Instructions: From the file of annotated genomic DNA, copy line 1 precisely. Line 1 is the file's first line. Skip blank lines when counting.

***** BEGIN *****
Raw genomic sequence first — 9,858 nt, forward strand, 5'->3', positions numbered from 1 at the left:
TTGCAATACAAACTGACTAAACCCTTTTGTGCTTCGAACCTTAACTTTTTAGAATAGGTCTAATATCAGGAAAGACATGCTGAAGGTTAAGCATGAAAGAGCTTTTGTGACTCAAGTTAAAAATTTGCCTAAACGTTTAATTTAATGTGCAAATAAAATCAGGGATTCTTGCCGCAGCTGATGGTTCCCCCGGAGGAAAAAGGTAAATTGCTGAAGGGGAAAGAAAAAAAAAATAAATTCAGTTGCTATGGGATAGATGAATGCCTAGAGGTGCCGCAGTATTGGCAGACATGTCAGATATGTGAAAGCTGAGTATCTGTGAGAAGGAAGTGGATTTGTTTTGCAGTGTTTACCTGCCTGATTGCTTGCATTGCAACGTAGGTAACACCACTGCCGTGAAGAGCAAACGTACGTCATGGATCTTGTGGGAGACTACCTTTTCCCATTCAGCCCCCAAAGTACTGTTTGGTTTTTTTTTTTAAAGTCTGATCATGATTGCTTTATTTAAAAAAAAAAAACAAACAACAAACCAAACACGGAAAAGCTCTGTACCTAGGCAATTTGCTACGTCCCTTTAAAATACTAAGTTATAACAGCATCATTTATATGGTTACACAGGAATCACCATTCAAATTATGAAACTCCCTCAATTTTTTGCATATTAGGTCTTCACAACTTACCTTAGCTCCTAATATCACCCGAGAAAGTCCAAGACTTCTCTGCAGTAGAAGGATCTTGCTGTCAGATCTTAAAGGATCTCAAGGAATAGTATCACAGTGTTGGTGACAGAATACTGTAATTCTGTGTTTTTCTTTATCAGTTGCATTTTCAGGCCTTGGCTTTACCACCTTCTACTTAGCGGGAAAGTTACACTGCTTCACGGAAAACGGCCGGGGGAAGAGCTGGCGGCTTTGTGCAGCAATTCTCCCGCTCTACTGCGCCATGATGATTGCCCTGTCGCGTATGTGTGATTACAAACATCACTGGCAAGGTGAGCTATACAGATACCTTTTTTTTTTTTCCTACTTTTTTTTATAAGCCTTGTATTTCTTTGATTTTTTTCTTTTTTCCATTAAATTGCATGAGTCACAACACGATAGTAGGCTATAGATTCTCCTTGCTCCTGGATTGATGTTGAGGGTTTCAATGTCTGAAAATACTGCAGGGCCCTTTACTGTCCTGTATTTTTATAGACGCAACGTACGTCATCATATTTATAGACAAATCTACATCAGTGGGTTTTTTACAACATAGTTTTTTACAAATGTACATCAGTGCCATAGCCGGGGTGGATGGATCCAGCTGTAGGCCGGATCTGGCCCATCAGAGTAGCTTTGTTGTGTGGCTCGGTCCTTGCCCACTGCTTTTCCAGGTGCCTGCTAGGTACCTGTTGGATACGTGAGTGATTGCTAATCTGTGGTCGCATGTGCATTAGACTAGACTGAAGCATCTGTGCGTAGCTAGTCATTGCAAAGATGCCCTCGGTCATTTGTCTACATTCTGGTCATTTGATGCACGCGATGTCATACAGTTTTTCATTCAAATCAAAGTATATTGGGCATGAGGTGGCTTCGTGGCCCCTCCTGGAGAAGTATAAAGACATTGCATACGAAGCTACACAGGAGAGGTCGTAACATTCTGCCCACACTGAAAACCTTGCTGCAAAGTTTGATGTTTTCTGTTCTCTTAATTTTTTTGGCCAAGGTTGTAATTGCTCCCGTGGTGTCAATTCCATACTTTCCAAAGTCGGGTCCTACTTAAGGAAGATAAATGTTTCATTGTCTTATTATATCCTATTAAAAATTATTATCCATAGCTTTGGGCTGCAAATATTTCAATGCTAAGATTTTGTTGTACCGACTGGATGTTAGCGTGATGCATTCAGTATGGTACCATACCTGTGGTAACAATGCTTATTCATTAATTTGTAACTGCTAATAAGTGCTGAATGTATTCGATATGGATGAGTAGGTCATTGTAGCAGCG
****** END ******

Raw genomic sequence first — 9,858 nt, forward strand, 5'->3', positions numbered from 1 at the left: